Researchers discover how a common virus cheats death

Feb 17, 2011 By Raquel Maurier
Tom Hobman and Ing Swie Goping discovered how a common virus can cheat death.

(PhysOrg.com) -- Findings could arm medical scientists with the ability to shut down many viruses at an earlier stage.

A team of researchers in the Faculty of Medicine & Dentistry at the University of Alberta has taken an important step forward in the study of virology by discovering how a common virus cheats death by allowing the viral disease to spread throughout the body.

Now the team wants to see if similar viruses work the same way. Their findings could have major implications for improving the health of millions and may prevent deaths, since this discovery could arm medical scientists with the ability to shut down many viruses at an earlier stage.

Viruses invade host cells and replicate inside them. One of the body’s immune responses is to trigger cells to “commit suicide” if they are infected or sick. However, Tom Hobman and his fellow researchers, Carolina Ilkow and Ing Swie Goping, found out how the rubella virus, responsible for German measles, blocks cell death, thereby allowing the virus to spread. Rubella virus, a type of RNA virus, is responsible for more birth defects worldwide than any other infectious agent. These viruses cause the vast majority of viral diseases in humans, including AIDS, influenza, hepatitis C, West Nile disease and Dengue fever.

Hobman’s team suspected that RNA viruses block the pathways in cells that lead to cell suicide. This was the opposite of what many scientists would have expected. The U of A research team found that when cells are infected with rubella virus, cell suicide is delayed or blocked. They also discovered that a protein, which is generally thought to function only as a building block, actually plays a key role in stopping the process that triggers cell death. This so-called “capsid” protein in the virus acts like a sponge and soaks up a protein in the cell known as Bax, which is crucial in the process triggering the cell to commit suicide.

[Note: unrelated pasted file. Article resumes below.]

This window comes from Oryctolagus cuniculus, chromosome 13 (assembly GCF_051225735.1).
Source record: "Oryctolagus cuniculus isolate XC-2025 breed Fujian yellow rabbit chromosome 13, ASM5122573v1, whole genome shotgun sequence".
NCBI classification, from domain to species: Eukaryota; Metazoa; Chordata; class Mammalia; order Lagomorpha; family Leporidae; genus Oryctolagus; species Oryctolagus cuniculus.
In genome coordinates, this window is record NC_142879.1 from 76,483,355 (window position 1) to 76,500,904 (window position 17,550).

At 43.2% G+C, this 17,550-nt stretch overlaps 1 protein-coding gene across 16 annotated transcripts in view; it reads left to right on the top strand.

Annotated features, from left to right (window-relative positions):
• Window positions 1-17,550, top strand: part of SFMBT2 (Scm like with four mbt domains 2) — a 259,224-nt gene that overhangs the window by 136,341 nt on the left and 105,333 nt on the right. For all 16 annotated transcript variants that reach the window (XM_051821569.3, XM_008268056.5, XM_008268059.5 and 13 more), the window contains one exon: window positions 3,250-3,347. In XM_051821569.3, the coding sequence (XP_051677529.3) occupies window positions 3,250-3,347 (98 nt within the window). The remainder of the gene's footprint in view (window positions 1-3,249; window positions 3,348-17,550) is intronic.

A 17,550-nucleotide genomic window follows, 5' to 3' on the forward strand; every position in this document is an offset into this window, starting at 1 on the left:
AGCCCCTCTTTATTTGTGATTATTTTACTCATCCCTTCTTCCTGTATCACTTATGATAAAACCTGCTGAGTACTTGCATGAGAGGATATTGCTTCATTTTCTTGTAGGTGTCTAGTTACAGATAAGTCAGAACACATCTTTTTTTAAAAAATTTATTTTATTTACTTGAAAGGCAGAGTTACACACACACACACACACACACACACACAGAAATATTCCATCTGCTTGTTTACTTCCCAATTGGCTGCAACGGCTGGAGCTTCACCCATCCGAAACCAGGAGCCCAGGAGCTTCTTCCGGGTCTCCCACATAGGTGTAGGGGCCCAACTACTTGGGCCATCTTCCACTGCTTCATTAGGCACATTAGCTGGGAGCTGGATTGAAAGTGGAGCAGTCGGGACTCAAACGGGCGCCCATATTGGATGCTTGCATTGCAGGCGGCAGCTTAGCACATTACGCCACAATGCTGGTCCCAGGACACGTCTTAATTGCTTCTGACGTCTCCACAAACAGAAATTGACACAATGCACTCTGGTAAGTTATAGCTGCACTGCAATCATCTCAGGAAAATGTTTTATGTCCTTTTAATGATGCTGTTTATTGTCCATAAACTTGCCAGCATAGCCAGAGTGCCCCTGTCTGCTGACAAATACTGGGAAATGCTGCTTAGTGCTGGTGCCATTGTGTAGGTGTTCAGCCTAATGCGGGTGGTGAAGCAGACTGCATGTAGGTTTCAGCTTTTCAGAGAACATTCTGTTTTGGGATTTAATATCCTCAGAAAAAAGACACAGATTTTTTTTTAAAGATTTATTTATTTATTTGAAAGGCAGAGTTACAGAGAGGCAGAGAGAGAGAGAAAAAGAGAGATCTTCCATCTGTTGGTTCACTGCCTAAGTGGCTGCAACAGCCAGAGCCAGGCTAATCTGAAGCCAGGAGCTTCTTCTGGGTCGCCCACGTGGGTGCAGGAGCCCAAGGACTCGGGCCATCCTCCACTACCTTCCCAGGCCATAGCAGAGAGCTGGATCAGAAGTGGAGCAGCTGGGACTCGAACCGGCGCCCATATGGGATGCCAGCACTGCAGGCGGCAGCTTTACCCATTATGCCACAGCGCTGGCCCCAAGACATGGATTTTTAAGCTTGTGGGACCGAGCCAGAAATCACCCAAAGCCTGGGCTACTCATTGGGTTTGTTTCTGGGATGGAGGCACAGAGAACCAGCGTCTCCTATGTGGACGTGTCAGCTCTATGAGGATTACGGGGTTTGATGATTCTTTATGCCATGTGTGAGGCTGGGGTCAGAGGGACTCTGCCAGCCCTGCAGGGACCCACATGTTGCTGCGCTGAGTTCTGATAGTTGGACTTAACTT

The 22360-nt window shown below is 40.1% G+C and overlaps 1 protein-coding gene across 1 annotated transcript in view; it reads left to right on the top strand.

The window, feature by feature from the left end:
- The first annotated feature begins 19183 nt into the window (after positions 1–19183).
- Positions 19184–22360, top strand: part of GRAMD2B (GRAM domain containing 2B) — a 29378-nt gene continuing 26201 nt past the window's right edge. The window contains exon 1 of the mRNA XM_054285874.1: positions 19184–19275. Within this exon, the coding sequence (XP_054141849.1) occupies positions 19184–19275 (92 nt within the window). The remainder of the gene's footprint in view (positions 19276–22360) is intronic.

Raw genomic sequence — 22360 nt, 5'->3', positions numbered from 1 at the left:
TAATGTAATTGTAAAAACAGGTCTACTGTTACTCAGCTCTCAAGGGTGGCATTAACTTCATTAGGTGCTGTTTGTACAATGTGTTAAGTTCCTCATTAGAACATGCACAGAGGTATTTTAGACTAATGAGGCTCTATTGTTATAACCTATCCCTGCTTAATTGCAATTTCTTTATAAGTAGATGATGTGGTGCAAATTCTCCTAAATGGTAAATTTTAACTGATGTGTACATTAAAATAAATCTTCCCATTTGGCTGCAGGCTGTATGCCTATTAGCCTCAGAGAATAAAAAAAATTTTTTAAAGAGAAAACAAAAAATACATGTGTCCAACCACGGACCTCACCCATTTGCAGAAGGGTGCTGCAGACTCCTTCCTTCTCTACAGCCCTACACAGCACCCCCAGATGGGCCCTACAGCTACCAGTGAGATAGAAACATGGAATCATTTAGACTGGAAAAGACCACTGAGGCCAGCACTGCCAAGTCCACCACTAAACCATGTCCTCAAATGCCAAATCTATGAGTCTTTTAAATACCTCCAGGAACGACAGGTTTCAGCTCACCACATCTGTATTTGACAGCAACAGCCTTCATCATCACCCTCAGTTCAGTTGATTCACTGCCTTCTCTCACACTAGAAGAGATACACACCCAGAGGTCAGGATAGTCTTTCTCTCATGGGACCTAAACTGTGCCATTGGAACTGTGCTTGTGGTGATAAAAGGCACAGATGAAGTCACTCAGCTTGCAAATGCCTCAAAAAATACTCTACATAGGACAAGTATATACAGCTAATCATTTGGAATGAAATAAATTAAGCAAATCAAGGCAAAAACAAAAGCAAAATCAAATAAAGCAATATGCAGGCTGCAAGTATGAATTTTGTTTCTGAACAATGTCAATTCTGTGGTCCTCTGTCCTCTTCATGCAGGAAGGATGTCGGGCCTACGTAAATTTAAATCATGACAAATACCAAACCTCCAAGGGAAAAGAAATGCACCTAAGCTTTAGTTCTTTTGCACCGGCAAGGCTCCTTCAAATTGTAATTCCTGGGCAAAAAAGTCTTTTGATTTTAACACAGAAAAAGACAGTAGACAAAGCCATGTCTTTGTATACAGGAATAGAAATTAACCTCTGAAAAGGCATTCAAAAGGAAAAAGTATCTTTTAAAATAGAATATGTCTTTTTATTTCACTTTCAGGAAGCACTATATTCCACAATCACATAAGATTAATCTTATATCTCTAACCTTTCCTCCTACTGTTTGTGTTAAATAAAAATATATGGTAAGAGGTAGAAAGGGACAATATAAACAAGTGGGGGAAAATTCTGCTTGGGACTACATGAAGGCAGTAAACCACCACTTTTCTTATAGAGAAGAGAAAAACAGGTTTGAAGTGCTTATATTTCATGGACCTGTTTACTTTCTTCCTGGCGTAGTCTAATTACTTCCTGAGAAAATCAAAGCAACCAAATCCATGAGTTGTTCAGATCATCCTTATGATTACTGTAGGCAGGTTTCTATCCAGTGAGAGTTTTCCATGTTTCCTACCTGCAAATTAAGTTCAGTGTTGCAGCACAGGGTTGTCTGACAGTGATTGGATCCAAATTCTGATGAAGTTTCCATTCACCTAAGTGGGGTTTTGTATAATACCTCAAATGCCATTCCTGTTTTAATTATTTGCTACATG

“This discovery was surprising but gratifying at the same time,” says Hobman. “Previously, no one had given any thought to any potential function of this capsid protein.”

Hobman’s team then decided to conduct some reverse genetic experiments and mutated the capsid protein. This impaired the ability of the virus to replicate itself, because cells committed suicide much earlier in the infection process and more often.

The team’s findings have been published in the journal PLoS Pathogens.

Hobman and his colleagues are now studying the West Nile and Dengue fever viruses to see if those viruses prevent cell suicide in a similar fashion. He hopes the team’s discovery will one day lead to viral infections being limited and shut down at an earlier stage.

Hobman is an authority on host-virus interactions in cells infected with rubella and West Nile viruses. He wrote the chapter on rubella in a widely used textbook on viruses.

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